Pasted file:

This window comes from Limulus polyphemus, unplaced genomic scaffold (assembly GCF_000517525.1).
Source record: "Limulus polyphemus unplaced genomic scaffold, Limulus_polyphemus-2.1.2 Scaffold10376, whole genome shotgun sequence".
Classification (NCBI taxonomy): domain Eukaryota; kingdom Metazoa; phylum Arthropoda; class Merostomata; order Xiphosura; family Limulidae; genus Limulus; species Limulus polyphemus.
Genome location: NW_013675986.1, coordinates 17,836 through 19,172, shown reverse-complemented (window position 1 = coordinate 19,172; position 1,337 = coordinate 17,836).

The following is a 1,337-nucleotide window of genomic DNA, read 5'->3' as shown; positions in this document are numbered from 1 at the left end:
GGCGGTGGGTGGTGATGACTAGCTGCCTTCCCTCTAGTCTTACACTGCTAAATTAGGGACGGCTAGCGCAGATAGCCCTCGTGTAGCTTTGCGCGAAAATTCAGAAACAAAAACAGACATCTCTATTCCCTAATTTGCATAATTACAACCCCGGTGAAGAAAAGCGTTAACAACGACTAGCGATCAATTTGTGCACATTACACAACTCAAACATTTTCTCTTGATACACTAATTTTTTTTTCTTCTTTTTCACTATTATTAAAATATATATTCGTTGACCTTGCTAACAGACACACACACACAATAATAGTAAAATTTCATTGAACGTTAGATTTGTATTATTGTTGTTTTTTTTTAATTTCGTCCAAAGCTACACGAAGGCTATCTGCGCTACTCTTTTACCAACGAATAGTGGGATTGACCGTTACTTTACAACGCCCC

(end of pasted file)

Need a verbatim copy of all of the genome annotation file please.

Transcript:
This window comes from Limulus polyphemus, unplaced genomic scaffold (assembly GCF_000517525.1).
Source record: "Limulus polyphemus unplaced genomic scaffold, Limulus_polyphemus-2.1.2 Scaffold10376, whole genome shotgun sequence".
Classification (NCBI taxonomy): domain Eukaryota; kingdom Metazoa; phylum Arthropoda; class Merostomata; order Xiphosura; family Limulidae; genus Limulus; species Limulus polyphemus.
Genome location: NW_013675986.1, coordinates 17,836 through 19,172, shown reverse-complemented (window position 1 = coordinate 19,172; position 1,337 = coordinate 17,836).

The following is a 1,337-nucleotide window of genomic DNA, read 5'->3' as shown; positions in this document are numbered from 1 at the left end:
GGCGGTGGGTGGTGATGACTAGCTGCCTTCCCTCTAGTCTTACACTGCTAAATTAGGGACGGCTAGCGCAGATAGCCCTCGTGTAGCTTTGCGCGAAAATTCAGAAACAAAAACAGACATCTCTATTCCCTAATTTGCATAATTACAACCCCGGTGAAGAAAAGCGTTAACAACGACTAGCGATCAATTTGTGCACATTACACAACTCAAACATTTTCTCTTGATACACTAATTTTTTTTTCTTCTTTTTCACTATTATTAAAATATATATTCGTTGACCTTGCTAACAGACACACACACACAATAATAGTAAAATTTCATTGAACGTTAGATTTGTATTATTGTTGTTTTTTTTTAATTTCGTCCAAAGCTACACGAAGGCTATCTGCGCTACTCTTTTACCAACGAATAGTGGGATTGACCGTTACTTTACAACGCCCC